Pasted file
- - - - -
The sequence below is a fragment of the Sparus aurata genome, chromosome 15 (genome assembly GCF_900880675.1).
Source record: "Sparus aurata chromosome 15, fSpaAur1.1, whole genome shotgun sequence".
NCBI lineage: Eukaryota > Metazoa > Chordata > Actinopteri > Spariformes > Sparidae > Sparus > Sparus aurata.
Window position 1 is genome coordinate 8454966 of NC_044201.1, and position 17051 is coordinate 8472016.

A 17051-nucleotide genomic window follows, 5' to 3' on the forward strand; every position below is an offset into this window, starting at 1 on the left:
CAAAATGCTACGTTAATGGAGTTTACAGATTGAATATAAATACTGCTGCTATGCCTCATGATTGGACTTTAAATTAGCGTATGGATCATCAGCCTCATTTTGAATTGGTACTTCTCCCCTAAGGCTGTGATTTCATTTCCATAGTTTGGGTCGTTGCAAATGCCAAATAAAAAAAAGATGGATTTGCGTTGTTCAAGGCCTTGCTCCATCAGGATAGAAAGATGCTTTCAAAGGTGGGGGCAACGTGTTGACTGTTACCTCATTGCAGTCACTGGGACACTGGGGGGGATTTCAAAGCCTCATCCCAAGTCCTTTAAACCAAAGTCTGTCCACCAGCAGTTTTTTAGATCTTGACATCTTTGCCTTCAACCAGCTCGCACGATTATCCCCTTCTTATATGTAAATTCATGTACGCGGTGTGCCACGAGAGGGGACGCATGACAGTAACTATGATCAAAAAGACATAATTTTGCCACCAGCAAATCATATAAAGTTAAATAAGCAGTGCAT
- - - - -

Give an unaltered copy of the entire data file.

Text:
The sequence below is a fragment of the Sparus aurata genome, chromosome 15 (genome assembly GCF_900880675.1).
Source record: "Sparus aurata chromosome 15, fSpaAur1.1, whole genome shotgun sequence".
NCBI lineage: Eukaryota > Metazoa > Chordata > Actinopteri > Spariformes > Sparidae > Sparus > Sparus aurata.
Window position 1 is genome coordinate 8454966 of NC_044201.1, and position 17051 is coordinate 8472016.

A 17051-nucleotide genomic window follows, 5' to 3' on the forward strand; every position below is an offset into this window, starting at 1 on the left:
CAAAATGCTACGTTAATGGAGTTTACAGATTGAATATAAATACTGCTGCTATGCCTCATGATTGGACTTTAAATTAGCGTATGGATCATCAGCCTCATTTTGAATTGGTACTTCTCCCCTAAGGCTGTGATTTCATTTCCATAGTTTGGGTCGTTGCAAATGCCAAATAAAAAAAAGATGGATTTGCGTTGTTCAAGGCCTTGCTCCATCAGGATAGAAAGATGCTTTCAAAGGTGGGGGCAACGTGTTGACTGTTACCTCATTGCAGTCACTGGGACACTGGGGGGGATTTCAAAGCCTCATCCCAAGTCCTTTAAACCAAAGTCTGTCCACCAGCAGTTTTTTAGATCTTGACATCTTTGCCTTCAACCAGCTCGCACGATTATCCCCTTCTTATATGTAAATTCATGTACGCGGTGTGCCACGAGAGGGGACGCATGACAGTAACTATGATCAAAAAGACATAATTTTGCCACCAGCAAATCATATAAAGTTAAATAAGCAGTGCAT